A strategic consultant hired by said the word that divided the town three times before—referendum.
"My only personal point of view is if—if—you want to return to some of the previous standards, the only way you can get there from here is with a referendum of some sort," Larry Heidemann of StratPlan Consulting told the board during a special meeting Thursday night.
If the board follows Heidemann's suggestion, it would be .
This brings back a familiar, emotionally charged and some say false divide in Mokena: "What about the children?" versus "What about the taxpayers?"
"I'm sorry if I was too much of an advocate for the kids," Heidemann said at one point while fielding board questions after his presentation.
"We're all for the kids. Don't go there," board member Pat Markham replied.
District Heading Into Black
This time the threat wouldn't be financial insolvency, Heidemann said. District cuts put a deficit that once reached $2.7 million down to less than $200,000. The consultant's figures put the district back in the black next year.
"To achieve that, we're not doing any technology upgrade, we're not doing any textbook replacement we’re not doing any capital upgrades," board member Joe Spalla said.
Heidemann said referendum money could let the district bring back services while staying deficit-free.
"Don't get me wrong. I am not trying to push an agenda here," Heidemann said. "I'm offering my heartfelt opinion that if you want to return to some of the previous parameters, you can't get there from here by nibbling around the edges."
L-Way Feeders Raised Taxes, Still Hurting
At $2.10, Mokena has by far the lowest tax rate of the five Lincoln-Way feeder districts. The other four range between New Lenox at $2.85 and Manhattan at $3.34.
"Mokena is the only district that has managed to work its way through the last two decades without any tax increase," Heidemann said.
But board President John Troy said those referenda didn't save other districts from the current financial crisis. He alluded to , despite Summit Hill's 33-percent higher 2008 tax rate.
"The surrounding districts that are at a higher tax rate are also in this financial shift," Troy said.
State Rules Change
In addition to , Mokena was also hit by the fact it got wealthier in the Illinois' eyes, Heidemann said.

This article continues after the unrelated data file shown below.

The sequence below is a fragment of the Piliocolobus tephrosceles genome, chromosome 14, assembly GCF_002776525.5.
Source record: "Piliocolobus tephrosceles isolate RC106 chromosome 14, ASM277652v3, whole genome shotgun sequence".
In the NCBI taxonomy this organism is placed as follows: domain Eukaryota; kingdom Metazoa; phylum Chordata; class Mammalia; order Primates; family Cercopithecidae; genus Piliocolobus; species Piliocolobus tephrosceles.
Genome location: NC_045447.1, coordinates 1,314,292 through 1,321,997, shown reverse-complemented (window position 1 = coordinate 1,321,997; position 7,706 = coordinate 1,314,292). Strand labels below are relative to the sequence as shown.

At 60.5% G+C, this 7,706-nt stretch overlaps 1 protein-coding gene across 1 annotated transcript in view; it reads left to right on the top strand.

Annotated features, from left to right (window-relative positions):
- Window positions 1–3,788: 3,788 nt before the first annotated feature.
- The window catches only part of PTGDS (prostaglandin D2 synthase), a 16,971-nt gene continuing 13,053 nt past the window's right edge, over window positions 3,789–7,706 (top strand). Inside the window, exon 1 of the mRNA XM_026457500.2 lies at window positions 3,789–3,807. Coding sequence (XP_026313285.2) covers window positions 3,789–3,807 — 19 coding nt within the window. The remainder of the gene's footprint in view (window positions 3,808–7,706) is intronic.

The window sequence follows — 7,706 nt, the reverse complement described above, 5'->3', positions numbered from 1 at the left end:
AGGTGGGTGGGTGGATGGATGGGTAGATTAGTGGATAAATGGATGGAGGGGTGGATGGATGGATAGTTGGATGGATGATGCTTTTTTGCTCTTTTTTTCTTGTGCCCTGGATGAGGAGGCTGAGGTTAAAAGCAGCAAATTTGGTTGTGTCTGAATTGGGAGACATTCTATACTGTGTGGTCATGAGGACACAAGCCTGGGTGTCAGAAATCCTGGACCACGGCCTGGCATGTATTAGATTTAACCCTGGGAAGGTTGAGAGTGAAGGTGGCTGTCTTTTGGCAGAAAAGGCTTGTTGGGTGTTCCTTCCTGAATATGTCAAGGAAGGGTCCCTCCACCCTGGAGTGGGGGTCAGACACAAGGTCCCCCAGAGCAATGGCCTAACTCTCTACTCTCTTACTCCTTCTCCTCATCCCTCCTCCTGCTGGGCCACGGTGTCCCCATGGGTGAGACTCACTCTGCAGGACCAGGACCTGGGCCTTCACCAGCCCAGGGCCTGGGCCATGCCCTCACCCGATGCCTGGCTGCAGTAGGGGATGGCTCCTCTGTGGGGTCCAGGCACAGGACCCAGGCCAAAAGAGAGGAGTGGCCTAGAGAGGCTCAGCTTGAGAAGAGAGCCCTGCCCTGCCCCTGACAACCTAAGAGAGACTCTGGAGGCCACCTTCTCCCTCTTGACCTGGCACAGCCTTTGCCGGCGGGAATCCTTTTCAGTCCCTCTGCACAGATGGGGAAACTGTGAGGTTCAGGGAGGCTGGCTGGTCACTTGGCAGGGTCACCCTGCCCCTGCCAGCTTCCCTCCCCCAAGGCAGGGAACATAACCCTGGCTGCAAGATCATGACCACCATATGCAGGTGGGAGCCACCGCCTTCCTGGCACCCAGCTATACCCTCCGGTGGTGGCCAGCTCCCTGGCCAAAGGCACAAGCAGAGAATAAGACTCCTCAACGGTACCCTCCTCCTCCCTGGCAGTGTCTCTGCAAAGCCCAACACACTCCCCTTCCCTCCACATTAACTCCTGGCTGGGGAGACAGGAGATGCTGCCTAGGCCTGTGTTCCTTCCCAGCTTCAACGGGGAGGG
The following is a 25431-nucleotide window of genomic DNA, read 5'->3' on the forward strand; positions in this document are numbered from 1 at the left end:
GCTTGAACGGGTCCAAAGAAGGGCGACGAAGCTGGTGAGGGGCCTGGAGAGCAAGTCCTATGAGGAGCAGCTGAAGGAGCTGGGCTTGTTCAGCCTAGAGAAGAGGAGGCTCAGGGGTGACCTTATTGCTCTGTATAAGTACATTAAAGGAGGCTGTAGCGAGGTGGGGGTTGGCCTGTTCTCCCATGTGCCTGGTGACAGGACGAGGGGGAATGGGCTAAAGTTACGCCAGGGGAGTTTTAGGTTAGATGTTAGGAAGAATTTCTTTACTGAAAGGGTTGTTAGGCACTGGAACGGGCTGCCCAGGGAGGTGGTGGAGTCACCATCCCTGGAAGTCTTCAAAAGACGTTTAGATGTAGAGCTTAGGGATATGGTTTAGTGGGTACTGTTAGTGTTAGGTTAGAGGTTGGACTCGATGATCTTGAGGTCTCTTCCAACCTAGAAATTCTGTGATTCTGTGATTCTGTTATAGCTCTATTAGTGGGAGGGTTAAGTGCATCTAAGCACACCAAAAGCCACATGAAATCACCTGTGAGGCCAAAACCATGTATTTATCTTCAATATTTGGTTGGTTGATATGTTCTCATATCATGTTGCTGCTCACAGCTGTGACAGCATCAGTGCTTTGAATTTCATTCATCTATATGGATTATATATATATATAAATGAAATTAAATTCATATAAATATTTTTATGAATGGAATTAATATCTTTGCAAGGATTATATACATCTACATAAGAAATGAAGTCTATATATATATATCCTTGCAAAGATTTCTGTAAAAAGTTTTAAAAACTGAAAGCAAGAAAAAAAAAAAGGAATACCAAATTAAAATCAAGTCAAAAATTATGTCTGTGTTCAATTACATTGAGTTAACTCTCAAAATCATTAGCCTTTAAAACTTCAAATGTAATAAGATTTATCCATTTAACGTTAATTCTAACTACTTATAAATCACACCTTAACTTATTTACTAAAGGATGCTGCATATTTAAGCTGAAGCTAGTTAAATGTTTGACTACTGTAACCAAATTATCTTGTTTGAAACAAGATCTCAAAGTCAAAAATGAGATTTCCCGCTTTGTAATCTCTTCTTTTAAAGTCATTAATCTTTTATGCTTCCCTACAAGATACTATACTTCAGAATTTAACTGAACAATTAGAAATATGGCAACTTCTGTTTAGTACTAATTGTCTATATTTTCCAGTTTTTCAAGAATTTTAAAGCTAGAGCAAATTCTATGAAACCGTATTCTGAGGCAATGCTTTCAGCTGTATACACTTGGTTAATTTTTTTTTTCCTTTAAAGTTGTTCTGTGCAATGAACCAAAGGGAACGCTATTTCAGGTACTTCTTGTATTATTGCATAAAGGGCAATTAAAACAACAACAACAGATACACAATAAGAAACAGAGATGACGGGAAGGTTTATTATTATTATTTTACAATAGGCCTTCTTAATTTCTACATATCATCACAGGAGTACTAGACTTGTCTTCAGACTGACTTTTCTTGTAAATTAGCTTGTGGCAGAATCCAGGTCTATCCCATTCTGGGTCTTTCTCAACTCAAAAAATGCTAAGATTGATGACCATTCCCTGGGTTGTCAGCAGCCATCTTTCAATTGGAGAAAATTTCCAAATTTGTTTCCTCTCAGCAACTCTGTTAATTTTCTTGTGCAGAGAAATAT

Each school district in Illinois fall in one of three categories based on how rich it is. The richer a district, the less state money it gets per student.
The value of homes in Mokena 159 recently moved the district to the second-highest category.
This and several other factors meant the district's general state aid dropped to $952,000 last school year from $1.9 million the year before.
Heidemann estimated changes in how the state pays Mokena cut about $3 million over the last three to five years.
"You've lost $3 million through no fault of your own, through no fault of previous boards or previous administrations," Heidemann said.
According to the most recently available ISBE records, the state provided 17.3 percent ($3.2 million) of the district's revenues during the 2009-10 school year.
By Heidemann's figures, the state is providing 9.1 percent ($1.6 million) of Mokena's money this year. Figures for last school year weren't readily available Thursday night.
Not Asked for Recommendation
Heidemann has been a consultant with the district on and off for seven years, since he was first hired to make a strategic plan, Troy said.
Troy said the board asked Heidemann to update the plan after . He said Heidemann was paid for a financial snapshot of the district in its new situation, not to make recommendations about referenda.
"We've had a lot of things change," Troy said.
Meeting minutes show an $8,000 contract for Heidemann to update the strat plan software used for this report was approved at the Nov. 10, 2011, board meeting. The new teacher contract was approved Jan. 21, 2012.
"There were some preliminary discussions," Superintendent Steve Stein said.
Heidemann said he is often called in to consult by school districts seeking referenda, but in this case offered the referendum idea as his personal opinion.
"Typically what happens is, when (school districts) need a referendum, they contact me," Heidemann said. "(The districts say) 'We think we have some trouble. We need a referendum; help us with the timing and amount.'"